The World Is Too Much With Us

I’ve been quiet for a long time. When my head is full of what’s going on in the world, it’s hard to get into the frame of mind for a poem. I’ve tended to sit and brood, between marches, on what’s to become of us. I feel it is imperative for poets to speak about the state we’re in, but when I try to, it doesn’t necessarily make for my best poetry. It’s not emotion recollected in tranquility. However, other poets are doing better than I am. Bill Herbert and Andy Jackson have managed to collect a good crop of poems about Brexit, Austerity, Trump, and the Far Right in the latest chapter of New Boots and Pantisocracies where I was honoured to have a poem included.

It’s a year since my pamphlet came out and I’m grateful for two reviews from people who actually understand exactly what I tried to say. London Grip‘s James Roderick Burns gave a very kind review and Rennie Halstead in Sphinx talks about my interest in the outsider, here. I’ve still got a few copies of the book, by the way, if anyone wants one.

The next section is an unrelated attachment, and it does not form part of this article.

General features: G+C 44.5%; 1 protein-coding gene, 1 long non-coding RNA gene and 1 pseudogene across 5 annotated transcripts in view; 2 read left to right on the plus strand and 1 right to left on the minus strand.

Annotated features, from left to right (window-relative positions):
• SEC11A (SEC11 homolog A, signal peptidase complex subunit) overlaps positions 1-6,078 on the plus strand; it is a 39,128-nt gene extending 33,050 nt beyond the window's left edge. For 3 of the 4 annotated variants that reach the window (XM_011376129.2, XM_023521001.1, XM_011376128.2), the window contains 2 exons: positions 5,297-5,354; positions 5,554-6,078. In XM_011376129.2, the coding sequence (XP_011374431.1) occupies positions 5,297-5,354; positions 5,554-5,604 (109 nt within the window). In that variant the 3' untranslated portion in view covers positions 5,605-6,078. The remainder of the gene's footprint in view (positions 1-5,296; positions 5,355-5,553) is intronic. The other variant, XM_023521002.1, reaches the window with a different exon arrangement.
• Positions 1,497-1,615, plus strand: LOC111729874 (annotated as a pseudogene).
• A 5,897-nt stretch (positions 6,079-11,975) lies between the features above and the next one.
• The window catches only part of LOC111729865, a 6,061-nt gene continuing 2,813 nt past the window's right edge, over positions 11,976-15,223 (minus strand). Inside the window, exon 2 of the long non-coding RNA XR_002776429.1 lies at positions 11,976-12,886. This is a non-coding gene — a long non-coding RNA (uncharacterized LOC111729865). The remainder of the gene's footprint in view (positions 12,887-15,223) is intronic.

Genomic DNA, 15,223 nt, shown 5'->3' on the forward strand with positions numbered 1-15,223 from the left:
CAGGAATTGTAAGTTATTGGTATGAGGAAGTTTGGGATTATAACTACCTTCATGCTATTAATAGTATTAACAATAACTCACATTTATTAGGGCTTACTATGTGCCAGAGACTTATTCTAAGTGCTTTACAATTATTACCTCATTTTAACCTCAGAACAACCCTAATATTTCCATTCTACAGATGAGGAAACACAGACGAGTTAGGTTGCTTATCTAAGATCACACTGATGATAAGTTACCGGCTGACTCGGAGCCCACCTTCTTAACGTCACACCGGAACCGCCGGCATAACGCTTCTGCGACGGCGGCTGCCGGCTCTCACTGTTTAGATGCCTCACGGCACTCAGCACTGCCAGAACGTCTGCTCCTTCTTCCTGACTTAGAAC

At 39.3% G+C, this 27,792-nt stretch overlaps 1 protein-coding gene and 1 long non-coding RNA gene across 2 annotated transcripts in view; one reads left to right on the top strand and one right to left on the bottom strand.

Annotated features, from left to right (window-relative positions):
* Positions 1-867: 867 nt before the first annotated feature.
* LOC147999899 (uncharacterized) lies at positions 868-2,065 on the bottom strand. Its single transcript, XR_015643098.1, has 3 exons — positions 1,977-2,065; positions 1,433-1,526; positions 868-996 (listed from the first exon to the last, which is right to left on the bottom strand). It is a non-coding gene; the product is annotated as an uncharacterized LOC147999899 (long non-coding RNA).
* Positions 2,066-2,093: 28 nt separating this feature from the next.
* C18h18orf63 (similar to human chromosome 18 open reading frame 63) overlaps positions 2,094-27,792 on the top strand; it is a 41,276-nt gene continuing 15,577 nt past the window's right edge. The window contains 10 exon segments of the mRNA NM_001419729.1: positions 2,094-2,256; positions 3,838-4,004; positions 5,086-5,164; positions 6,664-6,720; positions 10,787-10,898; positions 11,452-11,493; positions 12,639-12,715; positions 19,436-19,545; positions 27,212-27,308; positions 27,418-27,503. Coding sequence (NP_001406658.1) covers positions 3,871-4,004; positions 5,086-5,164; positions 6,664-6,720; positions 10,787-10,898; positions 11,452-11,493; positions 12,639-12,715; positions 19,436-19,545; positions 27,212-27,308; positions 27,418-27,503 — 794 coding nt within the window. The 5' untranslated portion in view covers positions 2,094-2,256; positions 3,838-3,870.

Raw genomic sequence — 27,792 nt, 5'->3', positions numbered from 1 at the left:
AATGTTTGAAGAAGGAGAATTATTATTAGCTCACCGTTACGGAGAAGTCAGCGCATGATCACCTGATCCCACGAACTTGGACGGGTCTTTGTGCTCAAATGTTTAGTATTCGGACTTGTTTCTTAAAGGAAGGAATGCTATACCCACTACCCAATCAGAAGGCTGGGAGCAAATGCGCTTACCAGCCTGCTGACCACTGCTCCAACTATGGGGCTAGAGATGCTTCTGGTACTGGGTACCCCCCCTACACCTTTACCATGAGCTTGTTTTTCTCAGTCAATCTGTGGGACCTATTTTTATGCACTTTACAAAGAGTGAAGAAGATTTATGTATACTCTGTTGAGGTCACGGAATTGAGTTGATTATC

In many ways, poets are always outsiders. It’s easy to notice things when you are observing them rather than being involved. It’s easier to notice the uniqueness of places and people and attitudes when you come from a different place. I remember being forcibly struck by Glyn Maxwell’s poem, ‘Come to Where I’m From‘, for a witty and poignant evocation of a place that maybe few people feel is poetic (Maxwell comes from Welwyn Garden City).

I’m still writing about places; Teesdale, where I am living now, and lots of places from my past. Since moving north five years ago I’ve noticed the huge difference between the way that poets in the Thames Valley talk about their home towns and the way Teesside poets talk about theirs. I’m a bit obsessed, right now, with what makes England, and what makes the English. That’s just a reflection of the times we live in.

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